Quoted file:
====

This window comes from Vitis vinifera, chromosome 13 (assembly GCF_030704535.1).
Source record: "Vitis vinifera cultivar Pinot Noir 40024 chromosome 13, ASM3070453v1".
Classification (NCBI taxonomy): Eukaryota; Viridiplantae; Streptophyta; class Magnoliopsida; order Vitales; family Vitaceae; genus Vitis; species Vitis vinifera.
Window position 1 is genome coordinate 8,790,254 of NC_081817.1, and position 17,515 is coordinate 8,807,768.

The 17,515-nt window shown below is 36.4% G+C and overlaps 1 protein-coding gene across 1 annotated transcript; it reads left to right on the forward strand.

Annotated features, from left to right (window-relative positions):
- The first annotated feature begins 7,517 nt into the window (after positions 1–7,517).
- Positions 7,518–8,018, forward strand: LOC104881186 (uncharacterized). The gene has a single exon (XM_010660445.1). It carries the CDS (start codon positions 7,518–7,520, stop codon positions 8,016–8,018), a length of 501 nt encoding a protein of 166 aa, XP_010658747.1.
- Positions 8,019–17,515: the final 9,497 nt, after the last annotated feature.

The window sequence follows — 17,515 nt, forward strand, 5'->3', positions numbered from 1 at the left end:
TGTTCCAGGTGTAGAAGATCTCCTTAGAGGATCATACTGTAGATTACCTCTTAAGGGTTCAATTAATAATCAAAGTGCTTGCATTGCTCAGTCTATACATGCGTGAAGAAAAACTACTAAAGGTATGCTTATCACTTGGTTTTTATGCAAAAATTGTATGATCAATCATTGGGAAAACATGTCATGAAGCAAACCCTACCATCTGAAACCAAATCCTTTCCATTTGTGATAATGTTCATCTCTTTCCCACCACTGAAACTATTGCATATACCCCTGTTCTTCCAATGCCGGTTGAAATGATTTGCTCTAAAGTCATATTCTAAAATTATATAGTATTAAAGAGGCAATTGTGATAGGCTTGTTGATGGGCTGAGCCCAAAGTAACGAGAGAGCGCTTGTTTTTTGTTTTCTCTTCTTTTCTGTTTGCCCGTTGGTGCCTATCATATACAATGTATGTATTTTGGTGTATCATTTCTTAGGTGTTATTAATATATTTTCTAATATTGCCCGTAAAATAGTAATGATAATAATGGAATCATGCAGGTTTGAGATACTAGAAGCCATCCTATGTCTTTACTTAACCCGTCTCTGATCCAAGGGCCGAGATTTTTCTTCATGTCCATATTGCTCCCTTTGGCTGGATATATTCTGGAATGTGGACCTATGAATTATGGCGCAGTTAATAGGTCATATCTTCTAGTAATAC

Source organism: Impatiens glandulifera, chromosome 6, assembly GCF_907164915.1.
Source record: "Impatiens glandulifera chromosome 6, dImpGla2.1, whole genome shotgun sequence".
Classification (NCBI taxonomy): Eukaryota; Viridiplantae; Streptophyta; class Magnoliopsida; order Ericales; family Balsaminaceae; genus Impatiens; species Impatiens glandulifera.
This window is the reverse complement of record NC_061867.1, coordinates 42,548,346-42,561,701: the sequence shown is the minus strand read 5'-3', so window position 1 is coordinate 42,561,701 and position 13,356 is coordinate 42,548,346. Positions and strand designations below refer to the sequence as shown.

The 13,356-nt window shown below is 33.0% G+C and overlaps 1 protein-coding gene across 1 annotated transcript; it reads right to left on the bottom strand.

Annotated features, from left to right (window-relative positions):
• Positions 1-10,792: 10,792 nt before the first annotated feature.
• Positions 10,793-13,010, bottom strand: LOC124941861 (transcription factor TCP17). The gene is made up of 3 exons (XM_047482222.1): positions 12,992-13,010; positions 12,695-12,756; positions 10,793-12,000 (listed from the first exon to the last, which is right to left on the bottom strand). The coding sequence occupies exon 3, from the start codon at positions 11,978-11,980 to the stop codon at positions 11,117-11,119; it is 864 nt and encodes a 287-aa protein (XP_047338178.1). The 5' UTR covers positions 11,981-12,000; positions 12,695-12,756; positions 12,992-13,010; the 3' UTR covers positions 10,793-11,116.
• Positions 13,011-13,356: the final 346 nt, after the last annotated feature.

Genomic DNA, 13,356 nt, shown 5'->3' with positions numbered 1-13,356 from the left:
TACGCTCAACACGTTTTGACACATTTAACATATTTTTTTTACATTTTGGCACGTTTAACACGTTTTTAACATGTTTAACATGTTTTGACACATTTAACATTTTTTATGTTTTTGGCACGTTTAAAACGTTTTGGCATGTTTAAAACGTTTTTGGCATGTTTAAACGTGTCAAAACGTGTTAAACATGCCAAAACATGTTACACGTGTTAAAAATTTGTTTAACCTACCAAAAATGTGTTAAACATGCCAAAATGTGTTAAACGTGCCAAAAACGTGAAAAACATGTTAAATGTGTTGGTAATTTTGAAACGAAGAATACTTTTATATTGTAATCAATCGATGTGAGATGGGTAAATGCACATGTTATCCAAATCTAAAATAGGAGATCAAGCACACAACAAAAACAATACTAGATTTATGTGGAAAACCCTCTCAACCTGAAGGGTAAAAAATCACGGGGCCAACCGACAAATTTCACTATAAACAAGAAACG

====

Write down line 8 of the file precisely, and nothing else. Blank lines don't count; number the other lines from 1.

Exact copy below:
- Positions 7,518–8,018, forward strand: LOC104881186 (uncharacterized). The gene has a single exon (XM_010660445.1). It carries the CDS (start codon positions 7,518–7,520, stop codon positions 8,016–8,018), a length of 501 nt encoding a protein of 166 aa, XP_010658747.1.